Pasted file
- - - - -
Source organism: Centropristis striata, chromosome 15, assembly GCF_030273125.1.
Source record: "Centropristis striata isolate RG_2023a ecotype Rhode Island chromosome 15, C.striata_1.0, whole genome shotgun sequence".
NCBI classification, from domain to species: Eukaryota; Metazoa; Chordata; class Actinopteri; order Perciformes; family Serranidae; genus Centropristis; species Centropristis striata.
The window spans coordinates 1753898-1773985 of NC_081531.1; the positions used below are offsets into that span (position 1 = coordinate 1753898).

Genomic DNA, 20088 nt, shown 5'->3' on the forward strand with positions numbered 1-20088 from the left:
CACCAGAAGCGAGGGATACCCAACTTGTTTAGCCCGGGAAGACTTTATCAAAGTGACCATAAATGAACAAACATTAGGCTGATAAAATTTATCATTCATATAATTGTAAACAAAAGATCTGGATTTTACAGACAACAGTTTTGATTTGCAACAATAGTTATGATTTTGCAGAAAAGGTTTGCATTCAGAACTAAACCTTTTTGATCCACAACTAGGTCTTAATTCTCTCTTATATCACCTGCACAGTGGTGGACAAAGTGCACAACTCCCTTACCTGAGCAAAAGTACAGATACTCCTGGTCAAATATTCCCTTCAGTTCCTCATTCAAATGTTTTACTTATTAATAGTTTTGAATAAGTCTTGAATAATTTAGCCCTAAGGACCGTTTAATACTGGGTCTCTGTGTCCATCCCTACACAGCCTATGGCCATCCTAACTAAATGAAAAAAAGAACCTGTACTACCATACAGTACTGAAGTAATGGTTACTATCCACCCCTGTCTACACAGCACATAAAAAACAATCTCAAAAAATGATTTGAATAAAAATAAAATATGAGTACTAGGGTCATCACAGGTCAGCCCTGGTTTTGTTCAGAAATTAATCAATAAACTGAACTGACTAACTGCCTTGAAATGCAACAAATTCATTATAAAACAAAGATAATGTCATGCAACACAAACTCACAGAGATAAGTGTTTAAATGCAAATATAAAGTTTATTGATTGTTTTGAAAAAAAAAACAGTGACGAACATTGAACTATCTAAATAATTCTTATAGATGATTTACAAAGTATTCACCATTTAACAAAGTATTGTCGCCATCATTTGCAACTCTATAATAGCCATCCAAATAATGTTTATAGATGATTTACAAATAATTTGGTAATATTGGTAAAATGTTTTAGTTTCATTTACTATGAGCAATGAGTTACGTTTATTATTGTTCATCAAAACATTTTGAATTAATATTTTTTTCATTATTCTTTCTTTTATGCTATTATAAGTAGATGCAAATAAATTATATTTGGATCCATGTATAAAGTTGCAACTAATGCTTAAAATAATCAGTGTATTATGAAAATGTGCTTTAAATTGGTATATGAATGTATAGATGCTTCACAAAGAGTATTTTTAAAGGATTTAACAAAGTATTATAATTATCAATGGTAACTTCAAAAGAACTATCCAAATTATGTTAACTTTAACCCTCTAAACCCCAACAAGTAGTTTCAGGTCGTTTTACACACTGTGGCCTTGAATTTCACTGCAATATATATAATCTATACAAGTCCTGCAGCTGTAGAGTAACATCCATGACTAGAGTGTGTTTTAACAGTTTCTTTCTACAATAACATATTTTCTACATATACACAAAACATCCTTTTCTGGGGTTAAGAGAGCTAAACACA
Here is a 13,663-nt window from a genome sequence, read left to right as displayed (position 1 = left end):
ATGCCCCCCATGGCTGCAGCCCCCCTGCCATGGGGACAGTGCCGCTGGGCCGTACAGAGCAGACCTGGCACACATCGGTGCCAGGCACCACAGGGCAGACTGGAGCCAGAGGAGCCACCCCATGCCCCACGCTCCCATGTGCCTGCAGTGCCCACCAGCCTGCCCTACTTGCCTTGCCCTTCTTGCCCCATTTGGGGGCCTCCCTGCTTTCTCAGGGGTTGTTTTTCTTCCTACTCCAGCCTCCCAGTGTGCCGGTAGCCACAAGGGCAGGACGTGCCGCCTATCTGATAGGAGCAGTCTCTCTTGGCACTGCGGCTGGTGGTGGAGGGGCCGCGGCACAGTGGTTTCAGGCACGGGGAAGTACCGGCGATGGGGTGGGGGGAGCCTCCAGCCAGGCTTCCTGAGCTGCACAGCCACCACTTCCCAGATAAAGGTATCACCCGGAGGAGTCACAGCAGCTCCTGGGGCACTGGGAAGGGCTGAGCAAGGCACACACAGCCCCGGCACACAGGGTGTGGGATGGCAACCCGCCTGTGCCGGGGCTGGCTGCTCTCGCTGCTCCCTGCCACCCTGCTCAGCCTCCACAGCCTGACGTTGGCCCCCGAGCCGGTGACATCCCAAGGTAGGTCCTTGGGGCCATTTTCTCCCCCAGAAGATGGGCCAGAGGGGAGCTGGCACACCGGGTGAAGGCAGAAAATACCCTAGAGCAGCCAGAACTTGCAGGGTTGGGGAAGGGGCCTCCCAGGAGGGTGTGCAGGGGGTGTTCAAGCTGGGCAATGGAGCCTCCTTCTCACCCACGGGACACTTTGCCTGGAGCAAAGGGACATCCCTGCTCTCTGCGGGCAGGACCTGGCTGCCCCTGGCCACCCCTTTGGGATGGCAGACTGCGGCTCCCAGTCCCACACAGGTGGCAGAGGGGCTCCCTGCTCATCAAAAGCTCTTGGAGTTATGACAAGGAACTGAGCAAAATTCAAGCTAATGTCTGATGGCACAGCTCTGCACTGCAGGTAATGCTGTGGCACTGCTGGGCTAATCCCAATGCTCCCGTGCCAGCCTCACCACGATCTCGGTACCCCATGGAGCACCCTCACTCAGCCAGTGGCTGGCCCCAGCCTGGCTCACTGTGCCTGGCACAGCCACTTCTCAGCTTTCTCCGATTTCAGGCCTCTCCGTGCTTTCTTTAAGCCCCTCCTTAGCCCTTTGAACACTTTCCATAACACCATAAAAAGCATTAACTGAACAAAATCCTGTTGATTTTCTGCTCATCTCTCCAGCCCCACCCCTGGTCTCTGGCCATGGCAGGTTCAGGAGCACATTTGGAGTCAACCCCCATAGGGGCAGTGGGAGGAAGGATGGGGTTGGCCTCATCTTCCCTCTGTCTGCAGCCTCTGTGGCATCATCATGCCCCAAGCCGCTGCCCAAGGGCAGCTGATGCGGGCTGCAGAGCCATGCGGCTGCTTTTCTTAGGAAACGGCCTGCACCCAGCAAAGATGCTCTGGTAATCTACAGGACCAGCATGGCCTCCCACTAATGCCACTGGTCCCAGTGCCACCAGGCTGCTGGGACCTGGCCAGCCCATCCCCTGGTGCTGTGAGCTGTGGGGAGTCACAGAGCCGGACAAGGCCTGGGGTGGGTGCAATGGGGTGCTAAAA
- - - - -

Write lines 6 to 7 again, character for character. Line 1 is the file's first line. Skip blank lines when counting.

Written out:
CACCAGAAGCGAGGGATACCCAACTTGTTTAGCCCGGGAAGACTTTATCAAAGTGACCATAAATGAACAAACATTAGGCTGATAAAATTTATCATTCATATAATTGTAAACAAAAGATCTGGATTTTACAGACAACAGTTTTGATTTGCAACAATAGTTATGATTTTGCAGAAAAGGTTTGCATTCAGAACTAAACCTTTTTGATCCACAACTAGGTCTTAATTCTCTCTTATATCACCTGCACAGTGGTGGACAAAGTGCACAACTCCCTTACCTGAGCAAAAGTACAGATACTCCTGGTCAAATATTCCCTTCAGTTCCTCATTCAAATGTTTTACTTATTAATAGTTTTGAATAAGTCTTGAATAATTTAGCCCTAAGGACCGTTTAATACTGGGTCTCTGTGTCCATCCCTACACAGCCTATGGCCATCCTAACTAAATGAAAAAAAGAACCTGTACTACCATACAGTACTGAAGTAATGGTTACTATCCACCCCTGTCTACACAGCACATAAAAAACAATCTCAAAAAATGATTTGAATAAAAATAAAATATGAGTACTAGGGTCATCACAGGTCAGCCCTGGTTTTGTTCAGAAATTAATCAATAAACTGAACTGACTAACTGCCTTGAAATGCAACAAATTCATTATAAAACAAAGATAATGTCATGCAACACAAACTCACAGAGATAAGTGTTTAAATGCAAATATAAAGTTTATTGATTGTTTTGAAAAAAAAAACAGTGACGAACATTGAACTATCTAAATAATTCTTATAGATGATTTACAAAGTATTCACCATTTAACAAAGTATTGTCGCCATCATTTGCAACTCTATAATAGCCATCCAAATAATGTTTATAGATGATTTACAAATAATTTGGTAATATTGGTAAAATGTTTTAGTTTCATTTACTATGAGCAATGAGTTACGTTTATTATTGTTCATCAAAACATTTTGAATTAATATTTTTTTCATTATTCTTTCTTTTATGCTATTATAAGTAGATGCAAATAAATTATATTTGGATCCATGTATAAAGTTGCAACTAATGCTTAAAATAATCAGTGTATTATGAAAATGTGCTTTAAATTGGTATATGAATGTATAGATGCTTCACAAAGAGTATTTTTAAAGGATTTAACAAAGTATTATAATTATCAATGGTAACTTCAAAAGAACTATCCAAATTATGTTAACTTTAACCCTCTAAACCCCAACAAGTAGTTTCAGGTCGTTTTACACACTGTGGCCTTGAATTTCACTGCAATATATATAATCTATACAAGTCCTGCAGCTGTAGAGTAACATCCATGACTAGAGTGTGTTTTAACAGTTTCTTTCTACAATAACATATTTTCTACATATACACAAAACATCCTTTTCTGGGGTTAAGAGAGCTAAACACA
Here is a 13,663-nt window from a genome sequence, read left to right as displayed (position 1 = left end):